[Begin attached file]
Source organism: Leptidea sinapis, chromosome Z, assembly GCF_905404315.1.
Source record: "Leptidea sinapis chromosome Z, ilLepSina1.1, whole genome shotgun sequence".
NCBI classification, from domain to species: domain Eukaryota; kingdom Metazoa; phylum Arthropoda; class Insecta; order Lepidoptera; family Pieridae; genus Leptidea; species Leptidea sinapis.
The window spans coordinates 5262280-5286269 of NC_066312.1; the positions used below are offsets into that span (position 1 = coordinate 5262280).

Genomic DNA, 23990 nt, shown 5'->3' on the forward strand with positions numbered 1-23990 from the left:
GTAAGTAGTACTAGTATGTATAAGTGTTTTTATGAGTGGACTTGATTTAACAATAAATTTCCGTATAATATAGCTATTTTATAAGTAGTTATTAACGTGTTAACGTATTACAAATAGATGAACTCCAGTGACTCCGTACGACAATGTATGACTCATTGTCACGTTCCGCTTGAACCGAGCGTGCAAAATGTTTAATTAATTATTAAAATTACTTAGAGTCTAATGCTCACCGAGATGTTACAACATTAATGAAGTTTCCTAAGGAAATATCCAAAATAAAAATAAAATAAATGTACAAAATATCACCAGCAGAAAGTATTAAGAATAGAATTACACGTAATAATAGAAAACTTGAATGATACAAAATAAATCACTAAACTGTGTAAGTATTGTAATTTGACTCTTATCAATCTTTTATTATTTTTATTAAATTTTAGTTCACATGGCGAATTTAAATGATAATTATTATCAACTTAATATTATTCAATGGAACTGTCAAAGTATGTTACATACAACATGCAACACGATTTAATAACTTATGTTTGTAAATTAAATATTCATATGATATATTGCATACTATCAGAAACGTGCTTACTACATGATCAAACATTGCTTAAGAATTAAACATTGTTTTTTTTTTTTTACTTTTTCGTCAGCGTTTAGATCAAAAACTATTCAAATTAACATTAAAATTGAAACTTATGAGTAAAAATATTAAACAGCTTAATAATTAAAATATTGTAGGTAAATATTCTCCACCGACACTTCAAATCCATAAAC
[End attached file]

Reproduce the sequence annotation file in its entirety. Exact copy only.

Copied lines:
Source organism: Leptidea sinapis, chromosome Z, assembly GCF_905404315.1.
Source record: "Leptidea sinapis chromosome Z, ilLepSina1.1, whole genome shotgun sequence".
NCBI classification, from domain to species: domain Eukaryota; kingdom Metazoa; phylum Arthropoda; class Insecta; order Lepidoptera; family Pieridae; genus Leptidea; species Leptidea sinapis.
The window spans coordinates 5262280-5286269 of NC_066312.1; the positions used below are offsets into that span (position 1 = coordinate 5262280).

Genomic DNA, 23990 nt, shown 5'->3' on the forward strand with positions numbered 1-23990 from the left:
GTAAGTAGTACTAGTATGTATAAGTGTTTTTATGAGTGGACTTGATTTAACAATAAATTTCCGTATAATATAGCTATTTTATAAGTAGTTATTAACGTGTTAACGTATTACAAATAGATGAACTCCAGTGACTCCGTACGACAATGTATGACTCATTGTCACGTTCCGCTTGAACCGAGCGTGCAAAATGTTTAATTAATTATTAAAATTACTTAGAGTCTAATGCTCACCGAGATGTTACAACATTAATGAAGTTTCCTAAGGAAATATCCAAAATAAAAATAAAATAAATGTACAAAATATCACCAGCAGAAAGTATTAAGAATAGAATTACACGTAATAATAGAAAACTTGAATGATACAAAATAAATCACTAAACTGTGTAAGTATTGTAATTTGACTCTTATCAATCTTTTATTATTTTTATTAAATTTTAGTTCACATGGCGAATTTAAATGATAATTATTATCAACTTAATATTATTCAATGGAACTGTCAAAGTATGTTACATACAACATGCAACACGATTTAATAACTTATGTTTGTAAATTAAATATTCATATGATATATTGCATACTATCAGAAACGTGCTTACTACATGATCAAACATTGCTTAAGAATTAAACATTGTTTTTTTTTTTTTACTTTTTCGTCAGCGTTTAGATCAAAAACTATTCAAATTAACATTAAAATTGAAACTTATGAGTAAAAATATTAAACAGCTTAATAATTAAAATATTGTAGGTAAATATTCTCCACCGACACTTCAAATCCATAAAC